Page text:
This Summer, I Skipped the Supermarket and Ate My Yard
You see a lawn, I see a salad bar.
If I may ask, did you get weird this summer? Or, now that I think about it, the fairer question would be: In what way did you get weird this summer? Because in our seemingly endless state of global illness, weather crises, economic strain, and political and social upheaval, just going about life all la-di-da might be cause for concern—not that people aren't trying it. A certain amount of my weirdness manifested in panic about food access, and a compulsion to eat my yard.
Yes, I have a yard. I'm a New Yorker who is privileged enough to have a place in Upstate New York, a very old Gothic stone church that my husband bought in the late '90s. When Schoharie County got the all-clear for people to travel up (yes, I quarantined and brought up my own supplies), I spent some time there staring at the weeds and trees, trying to figure out what I could stuff in my mouth and not get sick. This whole homesteading thing isn't a new look I'm trying on as a pandemic personality. I grow durable things like sweet potatoes, sorghum, hearty squash, and occasionally even cotton. I pickle, can, and preserve obsessively, going so far as to put up potted tongue and lunchmeat on occasion. I make booze and bread. Should I run short of utensils, vessels, or weapons, I have an honest-to-goodness masters degree in making crap out of metal. I'm also possessed of a massive case of generalized anxiety disorder and Catholic guilt, so when things get dire, my panic brain immediately turns to survival, namely making the absolute most of every single scrap I have on hand. So it stands to reason that where I once saw just a lawn, I now envisioned a salad bar—and I had to consume all of it.
I battled my hoarding impulses and only harvested what I could reasonably prepare and consume. The deer, coyotes, birds, insects, and assorted wildlife (we refer to them—the rabbits, raccoons, woodchucks, skunks, and chipmunks collectively as "ground wieners") need food to sustain them throughout the seasons, too. I also collect books on urban gardening and practical homesteading, and I pored over every page in an attempt to suss out what on my property I could safely eat. When in doubt, I snapped photos of berries and leaves to send knowledgable friends, and scrutinized them against images from reliable local websites. I remain alive to type this, so I'll share with you what worked and what shall be left to nature to consume.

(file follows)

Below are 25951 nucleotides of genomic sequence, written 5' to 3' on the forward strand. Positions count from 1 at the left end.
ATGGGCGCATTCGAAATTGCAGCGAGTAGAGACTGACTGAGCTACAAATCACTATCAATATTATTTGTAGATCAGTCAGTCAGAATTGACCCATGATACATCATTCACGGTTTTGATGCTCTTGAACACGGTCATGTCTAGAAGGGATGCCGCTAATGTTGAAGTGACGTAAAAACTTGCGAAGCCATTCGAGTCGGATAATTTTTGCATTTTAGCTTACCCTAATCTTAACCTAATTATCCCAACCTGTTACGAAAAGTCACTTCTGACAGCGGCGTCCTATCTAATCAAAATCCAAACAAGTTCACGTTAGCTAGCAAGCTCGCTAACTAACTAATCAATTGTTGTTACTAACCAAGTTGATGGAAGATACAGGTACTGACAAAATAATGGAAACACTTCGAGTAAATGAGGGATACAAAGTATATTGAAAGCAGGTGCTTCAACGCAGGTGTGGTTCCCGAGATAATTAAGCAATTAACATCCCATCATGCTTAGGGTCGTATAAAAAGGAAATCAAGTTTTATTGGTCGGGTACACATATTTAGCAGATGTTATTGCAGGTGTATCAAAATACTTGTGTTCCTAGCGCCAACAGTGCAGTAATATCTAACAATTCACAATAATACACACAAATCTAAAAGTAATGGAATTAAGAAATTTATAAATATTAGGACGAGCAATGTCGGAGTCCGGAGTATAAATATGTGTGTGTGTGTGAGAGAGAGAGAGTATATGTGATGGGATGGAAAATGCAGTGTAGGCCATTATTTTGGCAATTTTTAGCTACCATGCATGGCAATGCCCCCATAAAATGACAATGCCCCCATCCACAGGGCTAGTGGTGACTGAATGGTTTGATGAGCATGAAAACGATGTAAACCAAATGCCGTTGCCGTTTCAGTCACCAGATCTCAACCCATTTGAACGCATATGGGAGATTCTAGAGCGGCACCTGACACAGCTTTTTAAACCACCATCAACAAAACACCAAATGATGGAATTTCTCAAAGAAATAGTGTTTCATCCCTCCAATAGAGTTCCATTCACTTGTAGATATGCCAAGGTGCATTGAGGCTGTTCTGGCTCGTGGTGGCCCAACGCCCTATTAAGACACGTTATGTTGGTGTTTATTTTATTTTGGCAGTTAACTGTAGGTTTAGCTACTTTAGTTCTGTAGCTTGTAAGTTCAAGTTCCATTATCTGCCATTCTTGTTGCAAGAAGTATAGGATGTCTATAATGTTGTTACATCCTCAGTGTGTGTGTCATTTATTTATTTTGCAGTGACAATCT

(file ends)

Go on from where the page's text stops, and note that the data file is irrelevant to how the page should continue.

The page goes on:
Dandelion Wine, Greens, and Bread
"Dandelion wine. The words were summer on the tongue. The wine was summer caught and stoppered," wrote Ray Bradbury in his novel of the same name, which he expanded from a 1957 story for Gourmet magazine. It sounds as if all one has to do is hold a vessel aloft during a light and fragrant breeze, catch a waft, and jam a cork into it. Hahahahahaha no.
A neighbor with a similarly weed-dappled yard tossed whole blossoms and stems into a stockpot, covering them with sugar and cheesecloth and willing the yeast deities to visit. His sprouted a thick, fuzzy layer of mold within a week.
I spent the bulk of an afternoon harvesting leaves and blossoms in little batches (they wilt so quickly), using my fingernails to pluck the sunny petals from their stems until I had two quarts worth. My hands were stained yellow for days. After a good simmer with water, sugar, and citrus juice and peel, plus a good pinch of commercial yeast, they spent weeks hissing in a covered stock pot atop my stove. Once the bubbling stopped, I strained and decanted the wine into bottles and rubber-banded some plastic wrap to the top to see if it would inflate. (It's called the balloon method, but I didn't happen to have one laying around the house, nor am I knowingly neighbors with a party clown, so I went with what I had.) Stories abound of bottles exploding in storage, but thus far everything seems intact. When I poured a socially-distanced glass for my neighbor, he sighed with happiness. I'll share the stash—he has hops I'd like to harvest.
I also sautéed the green leaves with a little garlic and felt smug because these weeds go for something like six bucks a pound in Brooklyn markets, but the real scrounge move was the dandelion bread. After I poured out the wine, there was a residual sludge of spent yeast at the bottom of the pot, and I'd spent the summer obsessing over my wild-fermented pain de Campagne method when the supermarket shelves were bare (and I was afraid to go to the supermarket), so why not have at it? I mixed in flour over the course of a few days, hoping to lure in a few spores, until the dough was petal-bright and bubbling, coaxed it into a loaf, and crossed my fingers. I was rewarded with a sweet, wonderfully floral boule that, frankly, looked like a glossy little butt. I dubbed it a "dandeloaf," and I'm not sorry.